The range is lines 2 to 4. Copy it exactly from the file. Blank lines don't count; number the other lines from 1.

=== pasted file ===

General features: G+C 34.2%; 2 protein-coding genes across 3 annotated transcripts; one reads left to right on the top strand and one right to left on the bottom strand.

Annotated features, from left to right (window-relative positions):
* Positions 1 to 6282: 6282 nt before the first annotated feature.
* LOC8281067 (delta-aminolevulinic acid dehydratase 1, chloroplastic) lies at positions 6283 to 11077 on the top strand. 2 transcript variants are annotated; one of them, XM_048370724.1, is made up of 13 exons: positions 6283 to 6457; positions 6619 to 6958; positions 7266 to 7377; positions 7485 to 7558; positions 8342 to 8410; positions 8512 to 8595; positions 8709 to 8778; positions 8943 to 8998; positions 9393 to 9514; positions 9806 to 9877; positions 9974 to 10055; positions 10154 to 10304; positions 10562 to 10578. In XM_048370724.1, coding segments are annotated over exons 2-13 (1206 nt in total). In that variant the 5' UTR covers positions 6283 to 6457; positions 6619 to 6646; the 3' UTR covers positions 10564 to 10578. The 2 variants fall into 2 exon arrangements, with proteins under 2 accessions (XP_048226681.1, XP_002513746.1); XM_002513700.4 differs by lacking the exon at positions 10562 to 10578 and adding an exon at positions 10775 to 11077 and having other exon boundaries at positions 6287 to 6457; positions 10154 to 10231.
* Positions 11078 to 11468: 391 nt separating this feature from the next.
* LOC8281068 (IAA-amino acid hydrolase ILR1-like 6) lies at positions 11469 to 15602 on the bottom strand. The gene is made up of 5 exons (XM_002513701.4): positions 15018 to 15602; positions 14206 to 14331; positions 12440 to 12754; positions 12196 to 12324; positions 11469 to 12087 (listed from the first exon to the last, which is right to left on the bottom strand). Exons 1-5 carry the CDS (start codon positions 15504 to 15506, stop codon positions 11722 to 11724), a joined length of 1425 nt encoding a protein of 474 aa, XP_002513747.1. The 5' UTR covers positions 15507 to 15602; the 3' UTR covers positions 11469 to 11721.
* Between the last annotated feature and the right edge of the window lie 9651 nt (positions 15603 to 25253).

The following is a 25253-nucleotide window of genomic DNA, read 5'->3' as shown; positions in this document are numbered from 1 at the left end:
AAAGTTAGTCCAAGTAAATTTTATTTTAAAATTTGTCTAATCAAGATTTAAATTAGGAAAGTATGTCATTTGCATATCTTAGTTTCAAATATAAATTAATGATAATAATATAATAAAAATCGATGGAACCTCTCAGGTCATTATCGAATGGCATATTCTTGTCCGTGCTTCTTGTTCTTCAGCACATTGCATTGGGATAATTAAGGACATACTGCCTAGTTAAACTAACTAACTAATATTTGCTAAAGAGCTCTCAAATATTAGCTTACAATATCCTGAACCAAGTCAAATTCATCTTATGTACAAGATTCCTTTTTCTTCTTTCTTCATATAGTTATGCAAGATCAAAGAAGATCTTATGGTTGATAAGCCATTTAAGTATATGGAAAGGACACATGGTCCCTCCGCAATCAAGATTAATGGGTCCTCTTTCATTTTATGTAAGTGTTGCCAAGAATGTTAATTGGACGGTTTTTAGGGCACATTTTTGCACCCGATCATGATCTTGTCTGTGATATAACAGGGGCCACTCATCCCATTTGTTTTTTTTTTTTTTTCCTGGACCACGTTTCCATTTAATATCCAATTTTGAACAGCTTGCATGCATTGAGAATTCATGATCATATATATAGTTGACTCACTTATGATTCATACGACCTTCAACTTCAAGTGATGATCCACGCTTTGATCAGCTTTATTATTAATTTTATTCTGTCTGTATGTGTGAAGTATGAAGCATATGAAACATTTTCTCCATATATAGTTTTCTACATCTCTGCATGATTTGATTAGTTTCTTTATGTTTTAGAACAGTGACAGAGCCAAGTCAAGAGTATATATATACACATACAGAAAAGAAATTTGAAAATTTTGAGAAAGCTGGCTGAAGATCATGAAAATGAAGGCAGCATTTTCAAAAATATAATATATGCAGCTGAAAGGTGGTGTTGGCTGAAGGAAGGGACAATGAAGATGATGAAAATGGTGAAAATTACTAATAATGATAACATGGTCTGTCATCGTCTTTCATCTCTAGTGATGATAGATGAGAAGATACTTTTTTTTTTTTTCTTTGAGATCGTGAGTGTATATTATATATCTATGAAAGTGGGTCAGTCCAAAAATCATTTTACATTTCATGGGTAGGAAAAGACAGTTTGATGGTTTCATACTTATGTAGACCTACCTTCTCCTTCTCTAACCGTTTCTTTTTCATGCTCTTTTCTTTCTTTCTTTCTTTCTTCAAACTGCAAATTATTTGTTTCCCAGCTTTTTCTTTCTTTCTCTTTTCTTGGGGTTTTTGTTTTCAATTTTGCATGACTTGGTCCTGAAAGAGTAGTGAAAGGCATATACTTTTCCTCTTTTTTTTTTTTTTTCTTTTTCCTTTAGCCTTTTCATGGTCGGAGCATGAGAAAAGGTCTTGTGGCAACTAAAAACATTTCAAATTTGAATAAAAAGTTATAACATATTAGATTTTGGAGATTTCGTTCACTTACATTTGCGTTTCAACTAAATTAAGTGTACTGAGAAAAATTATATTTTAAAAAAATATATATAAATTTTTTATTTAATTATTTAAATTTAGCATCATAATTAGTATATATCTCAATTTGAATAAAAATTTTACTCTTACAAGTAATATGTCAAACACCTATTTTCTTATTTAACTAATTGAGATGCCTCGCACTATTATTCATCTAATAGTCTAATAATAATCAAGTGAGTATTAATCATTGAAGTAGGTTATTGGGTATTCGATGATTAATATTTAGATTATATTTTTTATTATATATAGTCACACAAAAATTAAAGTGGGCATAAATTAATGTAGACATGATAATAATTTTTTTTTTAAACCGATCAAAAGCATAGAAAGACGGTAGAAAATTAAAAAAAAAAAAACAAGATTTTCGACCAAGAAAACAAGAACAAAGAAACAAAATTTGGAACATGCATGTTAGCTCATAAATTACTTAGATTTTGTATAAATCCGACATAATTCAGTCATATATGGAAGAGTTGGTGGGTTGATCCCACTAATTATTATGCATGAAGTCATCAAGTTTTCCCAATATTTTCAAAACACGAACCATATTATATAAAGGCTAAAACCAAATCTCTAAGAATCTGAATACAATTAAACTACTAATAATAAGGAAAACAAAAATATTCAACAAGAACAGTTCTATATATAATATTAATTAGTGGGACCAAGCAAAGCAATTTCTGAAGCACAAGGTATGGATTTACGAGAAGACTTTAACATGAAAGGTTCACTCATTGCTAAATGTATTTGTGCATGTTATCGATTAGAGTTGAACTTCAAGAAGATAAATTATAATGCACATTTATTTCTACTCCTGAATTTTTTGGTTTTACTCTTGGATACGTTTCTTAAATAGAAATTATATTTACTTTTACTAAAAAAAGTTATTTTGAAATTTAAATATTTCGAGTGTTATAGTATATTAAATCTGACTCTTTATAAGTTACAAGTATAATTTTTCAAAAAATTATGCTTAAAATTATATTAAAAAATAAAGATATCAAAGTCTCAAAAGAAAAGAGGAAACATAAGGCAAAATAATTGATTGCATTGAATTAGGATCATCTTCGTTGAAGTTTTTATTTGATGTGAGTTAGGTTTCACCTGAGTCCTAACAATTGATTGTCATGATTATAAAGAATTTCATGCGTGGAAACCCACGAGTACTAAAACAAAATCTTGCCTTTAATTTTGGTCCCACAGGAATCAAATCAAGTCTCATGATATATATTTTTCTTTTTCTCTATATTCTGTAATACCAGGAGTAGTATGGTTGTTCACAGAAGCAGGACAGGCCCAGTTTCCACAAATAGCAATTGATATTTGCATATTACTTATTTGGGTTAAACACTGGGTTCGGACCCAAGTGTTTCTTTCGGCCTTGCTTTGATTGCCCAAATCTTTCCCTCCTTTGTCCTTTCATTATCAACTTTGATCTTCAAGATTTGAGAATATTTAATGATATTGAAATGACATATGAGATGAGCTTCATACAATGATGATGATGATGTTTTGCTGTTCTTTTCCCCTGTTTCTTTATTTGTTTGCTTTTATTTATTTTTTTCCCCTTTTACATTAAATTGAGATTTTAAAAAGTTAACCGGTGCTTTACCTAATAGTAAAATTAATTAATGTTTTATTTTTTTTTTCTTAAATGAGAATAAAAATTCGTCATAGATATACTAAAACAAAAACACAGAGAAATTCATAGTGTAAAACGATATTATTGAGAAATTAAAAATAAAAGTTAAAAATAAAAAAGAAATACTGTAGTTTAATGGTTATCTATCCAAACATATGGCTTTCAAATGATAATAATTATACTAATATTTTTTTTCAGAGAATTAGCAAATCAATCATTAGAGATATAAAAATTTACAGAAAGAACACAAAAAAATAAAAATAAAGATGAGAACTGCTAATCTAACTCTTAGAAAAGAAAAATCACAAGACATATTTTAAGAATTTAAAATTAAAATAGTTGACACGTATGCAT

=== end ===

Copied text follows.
Annotated features, from left to right (window-relative positions):
* Positions 1 to 6282: 6282 nt before the first annotated feature.
* LOC8281067 (delta-aminolevulinic acid dehydratase 1, chloroplastic) lies at positions 6283 to 11077 on the top strand. 2 transcript variants are annotated; one of them, XM_048370724.1, is made up of 13 exons: positions 6283 to 6457; positions 6619 to 6958; positions 7266 to 7377; positions 7485 to 7558; positions 8342 to 8410; positions 8512 to 8595; positions 8709 to 8778; positions 8943 to 8998; positions 9393 to 9514; positions 9806 to 9877; positions 9974 to 10055; positions 10154 to 10304; positions 10562 to 10578. In XM_048370724.1, coding segments are annotated over exons 2-13 (1206 nt in total). In that variant the 5' UTR covers positions 6283 to 6457; positions 6619 to 6646; the 3' UTR covers positions 10564 to 10578. The 2 variants fall into 2 exon arrangements, with proteins under 2 accessions (XP_048226681.1, XP_002513746.1); XM_002513700.4 differs by lacking the exon at positions 10562 to 10578 and adding an exon at positions 10775 to 11077 and having other exon boundaries at positions 6287 to 6457; positions 10154 to 10231.